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Extrait du leader de cette semaine sur les innondations à la Nouvelles-Orléans :

History suggests that the hurricane will have little effect on the national economy. Despite all the pictures of sinking hotels and flooded convention centres, the overall impact of natural disasters is often close to neutral : kist output (which will be large) is then compensated for by a surge in reconstruction and public spending (also large). That may be a scant comfort to individual hoteliers, residents and insurers, but on a national level the economic damage will be real but limited/

Pour un journal qui existait déjà quand Bastiat écrivait ses Sophismes Economiques, je trouve ce paragraphe tout à fait inacceptable.

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Extrait du leader de cette semaine sur les innondations à la Nouvelles-Orléans :

Pour un journal qui existait déjà quand Bastiat écrivait ses Sophismes Economiques, je trouve ce paragraphe tout à fait inacceptable.

Oui, j'ai entendu le journaliste en question à la radio et en français: du pain béni pour nos media :icon_up:

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Il faut écrire au courrier des lecteurs.

Sir,

Reading my copy of the Economist while enjoying a nice breakfast and a cup of colombian coffee, I was shocked by the economic nonsense featured in this week's leader ("A city silenced") :

"History suggests that the hurricane will have little effect on the national economy. Despite all the pictures of sinking hotels and flooded convention centres, the overall impact of natural disasters is often close to neutral : kist output (which will be large) is then compensated for by a surge in reconstruction and public spending (also large). That may be a scant comfort to individual hoteliers, residents and insurers, but on a national level the economic damage will be real but limited."

The first issue of the Economist was published in 1843. In 1850, Frédéric Bastiat's "Ce qu'on voit et ce qu'on ne voit pas" came out of the printworks. That this book somehow failed to attract the attention of your columnists for the last 155 years is indeed a remarkable feat, but unfortunately it is a very discomforting one.

What Bastiat wrote a little story in the chapter "La vitre brisée", to illustrate a point which perfectly fits the hurricane situation. I sincerely hope that this piece of classical economic litterature will be passed on to the ignoramus who wrote the column.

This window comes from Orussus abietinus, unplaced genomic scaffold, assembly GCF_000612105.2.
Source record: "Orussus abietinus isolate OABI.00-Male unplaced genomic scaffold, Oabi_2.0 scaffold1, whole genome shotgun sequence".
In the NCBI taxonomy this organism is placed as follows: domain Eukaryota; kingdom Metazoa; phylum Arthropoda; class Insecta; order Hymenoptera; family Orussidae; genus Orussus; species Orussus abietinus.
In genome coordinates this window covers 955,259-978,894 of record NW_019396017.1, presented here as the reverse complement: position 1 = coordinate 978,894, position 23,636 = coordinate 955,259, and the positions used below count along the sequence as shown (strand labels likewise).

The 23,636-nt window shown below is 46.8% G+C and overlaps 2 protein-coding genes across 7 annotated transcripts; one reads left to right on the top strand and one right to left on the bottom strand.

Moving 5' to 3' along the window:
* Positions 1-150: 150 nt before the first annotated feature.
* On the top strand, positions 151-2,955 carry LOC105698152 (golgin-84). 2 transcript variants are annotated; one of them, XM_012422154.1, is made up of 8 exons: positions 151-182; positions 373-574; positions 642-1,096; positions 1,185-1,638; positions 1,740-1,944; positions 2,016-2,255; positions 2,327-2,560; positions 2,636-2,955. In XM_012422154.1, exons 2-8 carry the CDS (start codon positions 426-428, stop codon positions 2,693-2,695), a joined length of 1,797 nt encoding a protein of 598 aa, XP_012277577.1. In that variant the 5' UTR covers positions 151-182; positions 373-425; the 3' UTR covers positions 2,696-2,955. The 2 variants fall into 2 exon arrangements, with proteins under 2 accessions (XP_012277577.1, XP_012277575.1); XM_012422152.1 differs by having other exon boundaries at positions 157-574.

The story is about a storekeeper whose boy, a naughty little brat, has managed to break the window of his shop. The passers-by try to comfort him by explaining him that the money spent on repairing the window will provide a boost to the local economy, and so that his loss is actually compensated by a corresponding gain made by the glazier. Bastiat then proceeds to explain how nonsensical this reasoning is : although the glazier indeeds makes a profit, provides work to his aides and is able to pay them a salary, the shop owner himself has been deprived of a sum of money. This sum could have been invested for instance in buying new shoes. The broken window diverts money from its intended use to another use. There are two consequences :

- first, the money indeed makes the glazier and his aides richer, but it also deprives the bookkeeper of an additional income. The richer glazier is what we see. The not-richer bookkeeper is what we don't see. Of course, you could argue that so far we are, on the whole, in a zero-sum game.

- But add to that the fact that, instead of enjoying both a window and a book, the shopkeeper now only enjoys a window. He is less satisfied than he could be had the window not be broken. The shopkeeper being a member of society, this means that there is indeed a loss for the society, which is the value of this broken window.

As Bastiat puts it "destruction n'est pas profit".

The huge sums of money that will be used for the reconstruction of the damages caused by hurricane Katrina are diverted from another more productive use, whether they are private (i.e. insurance companies) or "public" (taxes or public borrowing), and are spent just to restore economic potential, not to buy additionnal potential. The "opportunity cost" of the hurricane is huge. I am surprised that your columnists are not aware of this simple economic fact.

To help you enlighten them, I have pasted below the original text by Bastiat. I hope this will help your publication to straighten up its economic standards, which are currently far too shabby to justify the very name "The Economist".

Sincerely yours,

Constantin H.

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To help you enlighten them, I have pasted below the original text by Bastiat. I hope this will help your publication to straighten up its economic standards, which are currently far too shabby to justify the very name "The Economist".

Sincerely yours,

Constantin H.

En effet , the Economist est en crise, j'espére que cette missive va secouer les esprits des rédacteurs de ce journal.Sortir de telles énormités est en effet bien regrettable.

Ps (whaouh tu déchires en anglish constantin /me va se cacher avec son score de 910/990 au toeic :icon_up:)

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Bien joué!

En plus "the economist" n'hésite pas à publier des lettres les critiquant.

Quoiqu'elle aurait plus de chance à être publiée si elle était plus courte à mon avis.

A mon avis, ils doivent résumer le courrier qu'ils reçoivent, non ?

Quoi qu'il en soit, la lettre a été publiée sur Chacun pour Soi.

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